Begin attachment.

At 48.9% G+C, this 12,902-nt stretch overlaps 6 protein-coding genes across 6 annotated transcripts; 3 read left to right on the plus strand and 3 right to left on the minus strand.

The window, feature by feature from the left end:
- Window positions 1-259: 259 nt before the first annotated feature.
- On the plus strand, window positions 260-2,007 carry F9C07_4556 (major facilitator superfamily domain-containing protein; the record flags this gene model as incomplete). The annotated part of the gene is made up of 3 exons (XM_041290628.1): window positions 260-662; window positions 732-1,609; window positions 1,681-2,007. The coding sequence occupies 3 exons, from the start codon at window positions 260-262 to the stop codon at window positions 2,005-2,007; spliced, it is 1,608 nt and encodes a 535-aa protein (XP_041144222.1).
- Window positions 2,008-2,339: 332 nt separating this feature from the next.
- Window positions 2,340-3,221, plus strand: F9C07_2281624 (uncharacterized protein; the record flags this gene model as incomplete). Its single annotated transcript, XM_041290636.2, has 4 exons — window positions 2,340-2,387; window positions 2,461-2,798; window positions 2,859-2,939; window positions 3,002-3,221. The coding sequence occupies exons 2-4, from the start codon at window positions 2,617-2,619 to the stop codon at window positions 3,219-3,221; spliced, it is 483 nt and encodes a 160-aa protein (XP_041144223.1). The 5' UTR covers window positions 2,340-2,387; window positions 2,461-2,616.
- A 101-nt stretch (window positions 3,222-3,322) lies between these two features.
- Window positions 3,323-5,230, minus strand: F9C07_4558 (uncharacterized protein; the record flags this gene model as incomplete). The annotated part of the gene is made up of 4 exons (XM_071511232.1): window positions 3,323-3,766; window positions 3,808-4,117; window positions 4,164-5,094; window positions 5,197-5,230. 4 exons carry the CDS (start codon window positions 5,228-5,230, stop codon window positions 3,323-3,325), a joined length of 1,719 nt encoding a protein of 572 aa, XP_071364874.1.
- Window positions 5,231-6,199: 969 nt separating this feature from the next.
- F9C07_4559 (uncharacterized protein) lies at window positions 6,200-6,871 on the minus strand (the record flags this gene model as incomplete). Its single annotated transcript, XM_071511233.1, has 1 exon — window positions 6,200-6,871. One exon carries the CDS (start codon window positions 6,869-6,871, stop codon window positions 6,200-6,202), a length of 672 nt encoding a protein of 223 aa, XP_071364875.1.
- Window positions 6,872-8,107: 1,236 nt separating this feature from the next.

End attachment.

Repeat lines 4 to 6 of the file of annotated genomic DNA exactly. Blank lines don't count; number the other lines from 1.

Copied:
- On the plus strand, window positions 260-2,007 carry F9C07_4556 (major facilitator superfamily domain-containing protein; the record flags this gene model as incomplete). The annotated part of the gene is made up of 3 exons (XM_041290628.1): window positions 260-662; window positions 732-1,609; window positions 1,681-2,007. The coding sequence occupies 3 exons, from the start codon at window positions 260-262 to the stop codon at window positions 2,005-2,007; spliced, it is 1,608 nt and encodes a 535-aa protein (XP_041144222.1).
- Window positions 2,008-2,339: 332 nt separating this feature from the next.
- Window positions 2,340-3,221, plus strand: F9C07_2281624 (uncharacterized protein; the record flags this gene model as incomplete). Its single annotated transcript, XM_041290636.2, has 4 exons — window positions 2,340-2,387; window positions 2,461-2,798; window positions 2,859-2,939; window positions 3,002-3,221. The coding sequence occupies exons 2-4, from the start codon at window positions 2,617-2,619 to the stop codon at window positions 3,219-3,221; spliced, it is 483 nt and encodes a 160-aa protein (XP_041144223.1). The 5' UTR covers window positions 2,340-2,387; window positions 2,461-2,616.